By Michelle Boorstein
For years, as he rose from California state government to Congress, Jared Huffman felt justified — even a bit smug, perhaps — when he’d decline to answer questionnaires about his religious beliefs.
He’d always put one form or another of unspecified, decline to state or “none of your business,” said the 53-year-old House lawmaker, who comes from a left-leaning district that runs from the Golden Gate Bridge to the Oregon border. That made him one of nine members of Congress of 535 who opted this year to keep their spiritual profiles blank.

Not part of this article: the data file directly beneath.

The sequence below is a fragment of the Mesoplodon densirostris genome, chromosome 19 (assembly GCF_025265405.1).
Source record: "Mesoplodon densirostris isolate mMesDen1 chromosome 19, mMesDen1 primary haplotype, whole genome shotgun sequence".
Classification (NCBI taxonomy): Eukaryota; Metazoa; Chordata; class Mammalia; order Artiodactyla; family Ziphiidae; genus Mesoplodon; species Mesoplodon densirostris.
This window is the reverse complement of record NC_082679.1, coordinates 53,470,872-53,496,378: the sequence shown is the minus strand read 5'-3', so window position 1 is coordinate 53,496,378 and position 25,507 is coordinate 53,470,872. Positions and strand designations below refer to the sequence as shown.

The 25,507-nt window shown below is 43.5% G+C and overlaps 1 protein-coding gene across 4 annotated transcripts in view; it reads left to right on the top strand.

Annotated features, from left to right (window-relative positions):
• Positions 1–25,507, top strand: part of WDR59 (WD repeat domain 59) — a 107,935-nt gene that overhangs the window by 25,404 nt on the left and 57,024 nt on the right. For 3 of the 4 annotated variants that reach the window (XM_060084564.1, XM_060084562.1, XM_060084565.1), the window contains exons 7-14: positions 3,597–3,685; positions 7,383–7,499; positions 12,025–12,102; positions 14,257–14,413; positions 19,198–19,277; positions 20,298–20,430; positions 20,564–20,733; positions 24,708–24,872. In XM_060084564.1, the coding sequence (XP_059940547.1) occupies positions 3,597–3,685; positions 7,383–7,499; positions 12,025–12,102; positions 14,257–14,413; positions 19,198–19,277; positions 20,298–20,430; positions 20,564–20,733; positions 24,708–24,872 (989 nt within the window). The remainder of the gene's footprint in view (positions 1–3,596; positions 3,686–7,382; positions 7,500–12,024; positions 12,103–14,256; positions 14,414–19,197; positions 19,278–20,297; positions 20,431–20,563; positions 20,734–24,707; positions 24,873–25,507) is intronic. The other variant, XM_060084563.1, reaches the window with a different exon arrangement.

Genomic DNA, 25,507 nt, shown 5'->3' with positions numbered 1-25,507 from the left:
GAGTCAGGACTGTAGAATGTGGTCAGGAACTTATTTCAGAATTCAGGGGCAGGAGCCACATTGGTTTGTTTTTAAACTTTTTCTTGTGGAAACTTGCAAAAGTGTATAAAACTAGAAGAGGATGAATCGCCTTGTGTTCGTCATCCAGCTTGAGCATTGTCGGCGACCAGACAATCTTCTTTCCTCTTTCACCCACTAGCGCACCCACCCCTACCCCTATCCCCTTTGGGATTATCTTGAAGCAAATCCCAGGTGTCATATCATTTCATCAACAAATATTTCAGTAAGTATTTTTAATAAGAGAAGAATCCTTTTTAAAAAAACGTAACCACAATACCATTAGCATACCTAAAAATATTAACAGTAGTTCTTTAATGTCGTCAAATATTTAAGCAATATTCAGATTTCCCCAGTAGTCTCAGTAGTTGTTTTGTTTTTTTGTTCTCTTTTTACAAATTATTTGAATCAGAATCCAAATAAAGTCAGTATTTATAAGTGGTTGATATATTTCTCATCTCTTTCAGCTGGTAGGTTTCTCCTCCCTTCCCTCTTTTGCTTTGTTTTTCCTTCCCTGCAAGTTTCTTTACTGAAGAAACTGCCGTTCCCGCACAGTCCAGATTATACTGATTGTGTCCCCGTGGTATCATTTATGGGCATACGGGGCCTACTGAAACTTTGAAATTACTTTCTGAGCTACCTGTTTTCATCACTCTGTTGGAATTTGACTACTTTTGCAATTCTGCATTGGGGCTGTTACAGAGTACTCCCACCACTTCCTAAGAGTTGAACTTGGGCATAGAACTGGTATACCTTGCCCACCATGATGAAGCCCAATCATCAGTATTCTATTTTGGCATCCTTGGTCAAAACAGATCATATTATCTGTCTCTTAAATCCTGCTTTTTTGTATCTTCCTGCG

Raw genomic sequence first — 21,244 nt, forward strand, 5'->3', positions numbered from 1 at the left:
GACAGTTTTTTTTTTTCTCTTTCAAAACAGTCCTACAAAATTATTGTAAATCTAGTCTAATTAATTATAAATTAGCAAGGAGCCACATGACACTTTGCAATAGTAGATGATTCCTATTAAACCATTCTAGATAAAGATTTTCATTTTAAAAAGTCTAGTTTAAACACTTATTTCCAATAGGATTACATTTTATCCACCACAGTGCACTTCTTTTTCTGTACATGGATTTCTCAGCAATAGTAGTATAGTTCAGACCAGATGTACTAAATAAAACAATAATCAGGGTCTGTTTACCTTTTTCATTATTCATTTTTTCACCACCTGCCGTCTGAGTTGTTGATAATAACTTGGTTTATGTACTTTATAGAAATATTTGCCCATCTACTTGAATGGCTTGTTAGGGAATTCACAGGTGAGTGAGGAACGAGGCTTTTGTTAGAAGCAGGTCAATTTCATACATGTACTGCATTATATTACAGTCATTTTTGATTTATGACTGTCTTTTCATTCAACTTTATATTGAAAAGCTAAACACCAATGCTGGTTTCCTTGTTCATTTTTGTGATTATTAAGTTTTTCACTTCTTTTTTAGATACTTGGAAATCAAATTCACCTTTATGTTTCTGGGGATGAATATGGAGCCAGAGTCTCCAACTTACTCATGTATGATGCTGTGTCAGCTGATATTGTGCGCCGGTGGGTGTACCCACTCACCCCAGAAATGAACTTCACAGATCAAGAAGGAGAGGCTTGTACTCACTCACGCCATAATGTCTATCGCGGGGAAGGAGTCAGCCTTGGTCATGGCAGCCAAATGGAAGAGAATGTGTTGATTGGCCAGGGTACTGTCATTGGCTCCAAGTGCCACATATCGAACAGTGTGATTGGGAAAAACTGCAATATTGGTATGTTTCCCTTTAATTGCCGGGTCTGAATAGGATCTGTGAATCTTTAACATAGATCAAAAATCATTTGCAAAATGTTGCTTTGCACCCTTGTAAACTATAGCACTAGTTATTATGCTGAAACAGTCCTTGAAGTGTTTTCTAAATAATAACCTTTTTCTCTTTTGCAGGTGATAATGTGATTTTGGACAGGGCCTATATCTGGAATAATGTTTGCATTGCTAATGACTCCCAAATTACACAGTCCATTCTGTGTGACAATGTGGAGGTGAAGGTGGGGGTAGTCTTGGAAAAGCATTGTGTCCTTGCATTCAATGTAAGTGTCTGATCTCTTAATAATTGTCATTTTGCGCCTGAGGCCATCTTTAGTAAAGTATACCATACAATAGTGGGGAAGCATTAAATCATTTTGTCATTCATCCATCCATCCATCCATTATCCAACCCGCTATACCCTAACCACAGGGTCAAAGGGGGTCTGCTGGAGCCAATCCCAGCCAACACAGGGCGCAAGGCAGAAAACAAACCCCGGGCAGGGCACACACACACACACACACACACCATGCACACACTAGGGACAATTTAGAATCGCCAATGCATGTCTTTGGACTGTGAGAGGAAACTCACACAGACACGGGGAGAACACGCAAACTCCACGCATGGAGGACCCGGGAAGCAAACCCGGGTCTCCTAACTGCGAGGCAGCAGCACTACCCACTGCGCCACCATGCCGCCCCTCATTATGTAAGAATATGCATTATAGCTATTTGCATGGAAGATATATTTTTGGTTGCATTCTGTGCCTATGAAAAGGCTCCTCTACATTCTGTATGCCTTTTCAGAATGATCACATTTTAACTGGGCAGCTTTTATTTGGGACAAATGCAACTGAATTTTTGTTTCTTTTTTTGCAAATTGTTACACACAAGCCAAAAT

“I don’t believe in religious tests, and I don’t believe my religion is all that important to the people I represent, and I think there’s too much religion in politics. For those reasons I felt good about not even answering it,” he said during an interview in his office.
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